The Vanguard Mortgage-Backed Securities Index Fund ETF Shares (VMBS) and the iShares 7-10 Year Treasury Bond ETF (IEF) are both among the Top 100 ETFs. VMBS is a Vanguard Intermediate Government fund and IEF is a iShares Long Government fund. So, what’s the difference between VMBS and IEF? And which fund is better?
The expense ratio of VMBS is 0.10 percentage points lower than IEF’s (0.05% vs. 0.15%). VMBS is mostly comprised of AAA bonds and IEF has a high exposure to AAA bond. Overall, VMBS has provided lower returns than IEF over the past 10 years.
In this article, we’ll compare VMBS vs. IEF. We’ll look at industry exposure and performance, as well as at their portfolio growth and fund composition. Moreover, I’ll also discuss VMBS’s and IEF’s risk metrics, holdings, and annual returns and examine how these affect their overall returns.
|Name||Vanguard Mortgage-Backed Securities Index Fund ETF Shares||iShares 7-10 Year Treasury Bond ETF|
|Category||Intermediate Government||Long Government|
The Vanguard Mortgage-Backed Securities Index Fund ETF Shares (VMBS) is a Intermediate Government fund that is issued by Vanguard. It currently has 16.61B total assets under management and has yielded an average annual return of 2.89% over the past 10 years. The fund has a dividend yield of 1.23% with an expense ratio of 0.05%.
The iShares 7-10 Year Treasury Bond ETF (IEF) is a Long Government fund that is issued by iShares. It currently has 13.44B total assets under management and has yielded an average annual return of 5.06% over the past 10 years. The fund has a dividend yield of 0.84% with an expense ratio of 0.15%.
VMBS’s dividend yield is 0.39% higher than that of IEF (1.23% vs. 0.84%). Also, VMBS yielded on average 2.17% less per year over the past decade (2.89% vs. 5.06%). The expense ratio of VMBS is 0.10 percentage points lower than IEF’s (0.05% vs. 0.15%).
|VMBS Bond Sectors||Weight|
VMBS’s Top Bond Sectors are ratings of AAA, Below B, B, BB, and BBB at 100.01%, 0.0%, 0.0%, 0.0%, and 0.0%. The fund is less weighted towards A (0.0%), AA (0.0%), and US Government (0.0%) rated bonds.
|IEF Bond Sectors||Weight|
IEF’s Top Bond Sectors are ratings of AAA, Others, Below B, B, and BB at 100.0%, 0.0%, 0.0%, 0.0%, and 0.0%. The fund is less weighted towards BBB (0.0%), A (0.0%), and AA (0.0%) rated bonds.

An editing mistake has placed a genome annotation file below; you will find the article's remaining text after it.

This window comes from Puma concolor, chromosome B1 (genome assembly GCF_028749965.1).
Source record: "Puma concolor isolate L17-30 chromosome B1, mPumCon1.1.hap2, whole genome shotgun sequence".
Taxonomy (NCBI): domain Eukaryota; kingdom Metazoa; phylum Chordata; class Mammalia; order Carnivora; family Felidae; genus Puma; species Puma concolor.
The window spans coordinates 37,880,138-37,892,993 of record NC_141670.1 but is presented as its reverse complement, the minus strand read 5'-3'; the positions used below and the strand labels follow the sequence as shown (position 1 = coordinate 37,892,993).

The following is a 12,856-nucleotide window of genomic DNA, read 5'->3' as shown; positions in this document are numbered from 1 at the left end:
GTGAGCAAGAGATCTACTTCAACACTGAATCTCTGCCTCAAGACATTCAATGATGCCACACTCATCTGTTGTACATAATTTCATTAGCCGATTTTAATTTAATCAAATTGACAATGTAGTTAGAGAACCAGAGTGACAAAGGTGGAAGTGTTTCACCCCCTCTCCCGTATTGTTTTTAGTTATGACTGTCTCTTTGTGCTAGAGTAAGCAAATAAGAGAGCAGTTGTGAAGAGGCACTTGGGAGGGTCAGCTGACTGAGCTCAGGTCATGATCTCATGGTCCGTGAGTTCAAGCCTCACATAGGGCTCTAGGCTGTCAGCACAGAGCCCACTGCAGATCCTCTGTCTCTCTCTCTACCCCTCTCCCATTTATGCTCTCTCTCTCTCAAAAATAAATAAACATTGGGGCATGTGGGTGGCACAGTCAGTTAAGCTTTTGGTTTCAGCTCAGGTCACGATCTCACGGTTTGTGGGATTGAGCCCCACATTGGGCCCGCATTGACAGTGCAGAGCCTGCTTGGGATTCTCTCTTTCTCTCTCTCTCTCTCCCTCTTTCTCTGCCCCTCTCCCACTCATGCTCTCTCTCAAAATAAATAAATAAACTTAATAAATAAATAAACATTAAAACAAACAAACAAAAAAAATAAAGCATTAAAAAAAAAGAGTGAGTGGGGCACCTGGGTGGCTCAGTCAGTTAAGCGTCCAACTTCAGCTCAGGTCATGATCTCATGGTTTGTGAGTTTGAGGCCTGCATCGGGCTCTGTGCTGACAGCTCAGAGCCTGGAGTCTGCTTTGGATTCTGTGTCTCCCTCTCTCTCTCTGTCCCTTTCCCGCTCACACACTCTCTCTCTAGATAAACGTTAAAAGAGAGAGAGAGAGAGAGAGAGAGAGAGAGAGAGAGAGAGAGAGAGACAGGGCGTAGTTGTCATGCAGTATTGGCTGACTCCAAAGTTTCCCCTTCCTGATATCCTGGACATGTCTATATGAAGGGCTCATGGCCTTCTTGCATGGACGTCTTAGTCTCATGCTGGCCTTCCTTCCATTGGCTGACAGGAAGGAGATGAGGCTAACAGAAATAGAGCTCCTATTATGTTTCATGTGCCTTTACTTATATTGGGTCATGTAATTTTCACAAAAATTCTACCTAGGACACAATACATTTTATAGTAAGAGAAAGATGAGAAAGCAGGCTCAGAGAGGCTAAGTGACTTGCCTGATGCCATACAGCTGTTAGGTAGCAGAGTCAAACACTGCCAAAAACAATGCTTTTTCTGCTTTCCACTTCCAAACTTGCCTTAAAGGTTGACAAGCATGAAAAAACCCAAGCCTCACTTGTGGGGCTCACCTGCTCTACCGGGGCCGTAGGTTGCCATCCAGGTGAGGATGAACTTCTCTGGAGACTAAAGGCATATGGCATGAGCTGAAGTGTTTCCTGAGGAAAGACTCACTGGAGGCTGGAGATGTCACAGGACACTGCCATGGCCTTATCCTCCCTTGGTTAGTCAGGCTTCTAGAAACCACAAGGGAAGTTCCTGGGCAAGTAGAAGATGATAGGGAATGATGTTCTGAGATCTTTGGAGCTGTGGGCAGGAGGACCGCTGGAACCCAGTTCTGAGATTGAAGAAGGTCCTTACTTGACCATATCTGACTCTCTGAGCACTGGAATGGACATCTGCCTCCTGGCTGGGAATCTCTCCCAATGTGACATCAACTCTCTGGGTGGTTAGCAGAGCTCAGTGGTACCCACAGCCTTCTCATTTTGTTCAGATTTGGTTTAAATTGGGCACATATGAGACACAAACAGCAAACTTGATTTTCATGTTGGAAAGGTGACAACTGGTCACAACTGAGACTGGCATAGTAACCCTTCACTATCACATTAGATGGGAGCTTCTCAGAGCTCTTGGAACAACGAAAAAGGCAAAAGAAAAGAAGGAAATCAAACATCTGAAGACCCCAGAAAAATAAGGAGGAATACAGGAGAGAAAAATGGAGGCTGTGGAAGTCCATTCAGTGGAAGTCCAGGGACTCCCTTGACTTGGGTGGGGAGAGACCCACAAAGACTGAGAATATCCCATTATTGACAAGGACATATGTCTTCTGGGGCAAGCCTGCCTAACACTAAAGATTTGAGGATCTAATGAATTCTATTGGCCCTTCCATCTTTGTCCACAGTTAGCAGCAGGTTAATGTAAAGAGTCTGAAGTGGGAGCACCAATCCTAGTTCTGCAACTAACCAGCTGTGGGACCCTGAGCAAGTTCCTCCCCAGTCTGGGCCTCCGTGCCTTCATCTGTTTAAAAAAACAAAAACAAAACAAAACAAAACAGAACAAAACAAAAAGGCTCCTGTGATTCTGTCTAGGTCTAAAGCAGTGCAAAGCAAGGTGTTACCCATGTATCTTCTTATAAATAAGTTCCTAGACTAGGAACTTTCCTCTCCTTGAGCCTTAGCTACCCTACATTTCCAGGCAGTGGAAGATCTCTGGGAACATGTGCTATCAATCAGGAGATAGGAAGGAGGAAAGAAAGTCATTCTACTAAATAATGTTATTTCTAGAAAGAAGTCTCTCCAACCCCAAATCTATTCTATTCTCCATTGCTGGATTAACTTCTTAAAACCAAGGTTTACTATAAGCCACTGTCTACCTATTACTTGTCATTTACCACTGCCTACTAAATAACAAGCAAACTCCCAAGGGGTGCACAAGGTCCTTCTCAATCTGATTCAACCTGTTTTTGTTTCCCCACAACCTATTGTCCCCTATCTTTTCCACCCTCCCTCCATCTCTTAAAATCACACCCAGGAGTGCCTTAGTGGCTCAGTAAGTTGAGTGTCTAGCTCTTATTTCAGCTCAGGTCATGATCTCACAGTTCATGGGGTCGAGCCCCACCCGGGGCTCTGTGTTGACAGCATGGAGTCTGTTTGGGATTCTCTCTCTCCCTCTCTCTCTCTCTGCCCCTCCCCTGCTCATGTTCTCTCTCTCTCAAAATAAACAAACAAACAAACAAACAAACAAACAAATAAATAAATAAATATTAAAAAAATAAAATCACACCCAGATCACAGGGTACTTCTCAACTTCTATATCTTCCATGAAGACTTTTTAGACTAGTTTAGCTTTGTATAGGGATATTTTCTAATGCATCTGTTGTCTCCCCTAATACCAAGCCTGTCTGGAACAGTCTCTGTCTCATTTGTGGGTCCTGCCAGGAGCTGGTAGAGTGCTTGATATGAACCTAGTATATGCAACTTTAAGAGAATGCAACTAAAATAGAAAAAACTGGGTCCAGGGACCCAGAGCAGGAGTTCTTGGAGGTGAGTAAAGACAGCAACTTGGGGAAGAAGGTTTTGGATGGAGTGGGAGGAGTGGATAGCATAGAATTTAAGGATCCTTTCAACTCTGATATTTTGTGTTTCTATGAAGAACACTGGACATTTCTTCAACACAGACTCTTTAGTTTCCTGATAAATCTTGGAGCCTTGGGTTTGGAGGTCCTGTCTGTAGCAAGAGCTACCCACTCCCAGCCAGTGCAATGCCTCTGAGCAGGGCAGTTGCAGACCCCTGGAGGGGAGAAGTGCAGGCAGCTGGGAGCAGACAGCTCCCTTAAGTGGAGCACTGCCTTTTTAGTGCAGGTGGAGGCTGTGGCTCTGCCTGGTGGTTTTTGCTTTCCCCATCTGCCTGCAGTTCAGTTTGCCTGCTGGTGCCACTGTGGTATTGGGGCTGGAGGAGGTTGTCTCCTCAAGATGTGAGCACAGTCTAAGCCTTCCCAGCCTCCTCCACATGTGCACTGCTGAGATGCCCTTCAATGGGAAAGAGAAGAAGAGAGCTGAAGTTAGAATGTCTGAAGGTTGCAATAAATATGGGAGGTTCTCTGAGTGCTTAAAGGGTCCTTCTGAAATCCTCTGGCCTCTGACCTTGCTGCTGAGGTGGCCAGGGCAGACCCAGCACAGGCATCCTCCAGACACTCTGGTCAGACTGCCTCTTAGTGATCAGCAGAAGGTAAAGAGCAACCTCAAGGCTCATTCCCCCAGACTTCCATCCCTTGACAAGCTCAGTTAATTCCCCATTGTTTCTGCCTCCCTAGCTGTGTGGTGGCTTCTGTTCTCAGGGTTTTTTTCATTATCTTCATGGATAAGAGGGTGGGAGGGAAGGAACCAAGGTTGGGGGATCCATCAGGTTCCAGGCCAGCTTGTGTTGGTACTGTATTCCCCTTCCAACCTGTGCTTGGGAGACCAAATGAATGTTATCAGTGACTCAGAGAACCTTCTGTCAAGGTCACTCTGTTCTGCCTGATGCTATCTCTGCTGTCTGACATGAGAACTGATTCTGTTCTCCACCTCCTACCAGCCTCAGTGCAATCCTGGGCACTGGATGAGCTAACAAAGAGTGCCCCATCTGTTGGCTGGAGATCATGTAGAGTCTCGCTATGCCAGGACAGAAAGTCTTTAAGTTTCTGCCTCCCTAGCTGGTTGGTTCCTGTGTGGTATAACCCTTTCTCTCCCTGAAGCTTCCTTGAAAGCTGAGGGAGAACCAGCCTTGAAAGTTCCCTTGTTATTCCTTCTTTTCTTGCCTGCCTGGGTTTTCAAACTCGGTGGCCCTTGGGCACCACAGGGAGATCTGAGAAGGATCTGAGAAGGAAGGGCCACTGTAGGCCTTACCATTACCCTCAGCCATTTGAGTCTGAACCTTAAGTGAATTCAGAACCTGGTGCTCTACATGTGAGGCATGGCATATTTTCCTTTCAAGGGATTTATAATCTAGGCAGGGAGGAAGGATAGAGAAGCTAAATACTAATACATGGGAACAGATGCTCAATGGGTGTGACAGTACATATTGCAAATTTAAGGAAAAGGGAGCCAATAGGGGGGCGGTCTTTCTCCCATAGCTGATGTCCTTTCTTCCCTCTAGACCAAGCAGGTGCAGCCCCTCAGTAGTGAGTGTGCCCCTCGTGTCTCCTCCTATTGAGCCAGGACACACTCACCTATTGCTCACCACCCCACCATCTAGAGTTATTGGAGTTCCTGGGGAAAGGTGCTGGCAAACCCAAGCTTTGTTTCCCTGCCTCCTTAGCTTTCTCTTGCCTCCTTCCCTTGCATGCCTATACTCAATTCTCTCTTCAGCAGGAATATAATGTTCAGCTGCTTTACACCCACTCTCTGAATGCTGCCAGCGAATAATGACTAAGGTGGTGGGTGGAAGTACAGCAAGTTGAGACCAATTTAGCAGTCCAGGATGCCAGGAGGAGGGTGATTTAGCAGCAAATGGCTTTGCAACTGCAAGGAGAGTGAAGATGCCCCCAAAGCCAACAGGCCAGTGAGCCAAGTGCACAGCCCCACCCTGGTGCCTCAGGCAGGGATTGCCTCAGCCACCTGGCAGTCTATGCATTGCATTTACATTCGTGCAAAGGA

The Vanguard Mortgage-Backed Securities Index Fund ETF Shares (VMBS) has a R-squared of 65.78 with a Beta of 0.54 and a Sharpe Ratio of 0.94. Its Standard Deviation is 2.02 while VMBS’s Treynor Ratio is 3.47. Furthermore, the fund has a Alpha of 0.37 and a Mean Return of 0.21.
The iShares 7-10 Year Treasury Bond ETF (IEF) has a Alpha of -1.2 with a Treynor Ratio of 1.97 and a R-squared of 77.56. Its Mean Return is 0.32 while IEF’s Beta is 1.59. Furthermore, the fund has a Sharpe Ratio of 0.6 and a Standard Deviation of 5.42.
VMBS’s Mean Return is 0.11 points lower than that of IEF and its R-squared is 11.78 points lower. With a Standard Deviation of 2.02, VMBS is slightly less volatile than IEF. The Alpha and Beta of VMBS are 1.57 points higher and 1.05 points lower than IEF’s Alpha and Beta.
VMBS had its best year in 2019 with an annual return of 6.17%. VMBS’s worst year over the past decade yielded -1.28% and occurred in 2013. In most years the Vanguard Mortgage-Backed Securities Index Fund ETF Shares provided moderate returns such as in 2017, 2012, and 2020 where annual returns amounted to 2.37%, 2.47%, and 3.77% respectively.
The year 2011 was the strongest year for IEF, returning 15.46% on an annual basis. The poorest year for IEF in the last ten years was 2013, with a yield of -6.12%. Most years the iShares 7-10 Year Treasury Bond ETF has given investors modest returns, such as in 2017, 2012, and 2019, when gains were 2.47%, 4.06%, and 8.38% respectively.
|Fund||Initial Balance||Final Balance||CAGR|
A $10,000 investment in VMBS would have resulted in a final balance of $13,265. This is a profit of $3,265 over 10 years and amounts to a compound annual growth rate (CAGR) of 2.89%.
With a $10,000 investment in IEF, the end total would have been $15,497. This equates to a $5,497 profit over 10 years and a compound annual growth rate (CAGR) of 5.06%.
VMBS’s CAGR is 2.17 percentage points lower than that of IEF and as a result, would have yielded $2,232 less on a $10,000 investment. Thus, VMBS performed worse than IEF by 2.17% annually.
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